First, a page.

4. Establish an Army-wide rotation to provide contingency forces in a sort of Green-Amber-Red Ready Force. This is not a radical concept—the other three services have already organized to provide contingency forces on a rotational basis as a means to afford some stability to their people. The Army should do the same thing. With the IBCT concept, the Army has begun transitioning to a more responsive force structure, and it needs to extend that transformation Army wide. A full rotation would offer stability and predictability to the soldier, develop cohesion by keeping units grouped together, while providing flexible, responsive forces to the warfighting CINCs.

Organized in a sort of Red-Amber-Green rotation cycle and properly configured, this force could provide the forces necessary to react to a range of contingencies, while allowing other portions of the Army valuable, predictable, and dependable "down time" to refit, retrain, and reorganize. That’s the time to send soldiers on leave and to school, for example, and if TRADOC was properly aligned, it could provide the majority of school slots to Red cycle units. Many units in the XVIII Airborne Corps already do this, for example. The Army is probably large enough to consider a four or five phase rotation, spread over a year and a half or so.


In his conclusion, Dr. Wong makes an excellent point that the increasing rate of junior officer departures does not signal the end of the Army. The institution will, of course, preserver. But now, during this period of transition, as the Army positions itself to be the premier force for the 21st Century, the issue really becomes what effect will the captain exodus have on making that transition a positive one? These are the people that should be maturing into the leaders that will take the Army well into the future. Yet, something is causing us to leave, and at rates that have been increasing over the last several years, with no sign of a plateau in the graph in the near future. We've been trying to communicate our concerns in counseling sessions, surveys, and to Blue Ribbon Panels. We've been doing it via email, web pages, and essays such as this one. But we still see our exodus addressed in incremental steps, all aimed at some symptom, rather than the source of our frustrations. Those steps pose a danger in that they will be ineffective over time, and valuable time will be lost to address the true sources of our concerns. There are fundamental cultural frictions that the Army Leadership needs to address directly. Dr. Wong does a good job at highlighting some of these cultural frictions, but labels them as differences between Xers and Boomers. I think upon closer inspection, it's more basic than that. Many of his findings and recommendations really illustrate fundamental leadership principles that we all ought to value, regardless of generation.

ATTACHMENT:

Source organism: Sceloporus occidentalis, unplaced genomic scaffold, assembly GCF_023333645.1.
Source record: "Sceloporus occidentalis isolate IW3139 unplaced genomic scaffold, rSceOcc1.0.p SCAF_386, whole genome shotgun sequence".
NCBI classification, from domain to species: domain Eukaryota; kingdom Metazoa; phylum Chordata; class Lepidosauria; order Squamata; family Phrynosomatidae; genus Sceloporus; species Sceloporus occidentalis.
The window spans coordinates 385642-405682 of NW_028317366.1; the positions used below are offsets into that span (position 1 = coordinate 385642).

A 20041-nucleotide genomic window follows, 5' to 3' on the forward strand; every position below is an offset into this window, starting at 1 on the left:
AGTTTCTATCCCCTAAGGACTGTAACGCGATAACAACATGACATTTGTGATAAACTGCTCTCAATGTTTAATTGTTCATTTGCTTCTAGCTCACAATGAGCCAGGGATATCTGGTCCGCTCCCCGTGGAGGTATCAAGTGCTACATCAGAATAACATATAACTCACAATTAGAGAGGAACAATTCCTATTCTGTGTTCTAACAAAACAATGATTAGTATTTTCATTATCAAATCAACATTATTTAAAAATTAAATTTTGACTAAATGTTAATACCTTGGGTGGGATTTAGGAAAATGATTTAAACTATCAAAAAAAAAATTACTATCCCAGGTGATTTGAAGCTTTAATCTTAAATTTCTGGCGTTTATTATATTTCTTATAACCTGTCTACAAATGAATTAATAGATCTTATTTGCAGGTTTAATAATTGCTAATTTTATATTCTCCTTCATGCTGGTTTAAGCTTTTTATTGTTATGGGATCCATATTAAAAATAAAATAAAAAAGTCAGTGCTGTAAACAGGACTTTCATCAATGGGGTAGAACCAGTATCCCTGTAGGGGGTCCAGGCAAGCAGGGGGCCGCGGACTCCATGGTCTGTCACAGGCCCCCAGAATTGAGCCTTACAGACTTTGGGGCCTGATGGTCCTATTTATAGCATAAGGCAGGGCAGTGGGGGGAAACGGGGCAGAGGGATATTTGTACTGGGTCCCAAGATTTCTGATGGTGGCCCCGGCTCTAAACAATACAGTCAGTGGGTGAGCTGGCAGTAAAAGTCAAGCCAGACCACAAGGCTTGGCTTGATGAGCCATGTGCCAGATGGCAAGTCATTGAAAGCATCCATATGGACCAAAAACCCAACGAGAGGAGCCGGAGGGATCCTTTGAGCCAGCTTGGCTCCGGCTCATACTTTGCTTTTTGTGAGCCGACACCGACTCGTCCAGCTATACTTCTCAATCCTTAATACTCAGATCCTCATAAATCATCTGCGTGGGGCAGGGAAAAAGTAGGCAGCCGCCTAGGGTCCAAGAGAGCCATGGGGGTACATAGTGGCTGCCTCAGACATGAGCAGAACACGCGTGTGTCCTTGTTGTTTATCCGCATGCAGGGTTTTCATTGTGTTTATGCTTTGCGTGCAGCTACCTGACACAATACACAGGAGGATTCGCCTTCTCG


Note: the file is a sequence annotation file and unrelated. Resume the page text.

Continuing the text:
© 2000, Mark R. Lewis. Acquire, Identify, Engage.


  1. Ricks, Thomas E. "Younger Officers Quit Army At Fast Clip; Study Finds Little Trust In Senior Leadership ." The Washington Post, 17 April 2000, A1.

  2. Suro, Roberto. "Captains' Exodus Has Army Fearing For Future." The Washington Post, 16 October 2000, A2.

  3. Howard, Jennifer M. "Can Teams Survive Downsizing." In Quality Digest Magazine [online]. 26 November 2000 [cited 26 November 2000; 15:20 EST]. Available from:

  4. Ricks, " Younger Officers Quit Army At Fast Clip"

  5. See [] for the entire slide package.

  6. Ricks, "Younger Officers Quit Army At Fast Clip"

  7. See "One Awesome Soldier" at 

DNI Editor's Note

Mark Lewis enlisted in the Army at the age of 17. After a three-year tour as an infantry soldier and non-commissioned officer in 2d Battalion, 75th Ranger Regiment, he left the Army and attended Georgetown University. At Georgetown, he majored in the Russian language and continued to serve in the Army Reserve and National Guard. Commissioned through Army ROTC upon graduation, he then served eight years as an infantry officer with the 82d Airborne Division, the 2d Battalion, 75th Ranger Regiment, and the 1st Infantry Division. During his 11 years of active service, he participated in operations in Central America, the Pacific Rim, Africa, the Middle East, and the Balkans. He now works as a Research Associate at a defense policy think tank, and is a master's degree candidate in Georgetown University's National Security Studies Program. He can be reached at


Time to Regenerate

A GenX Response to Dr. Wong's Monograph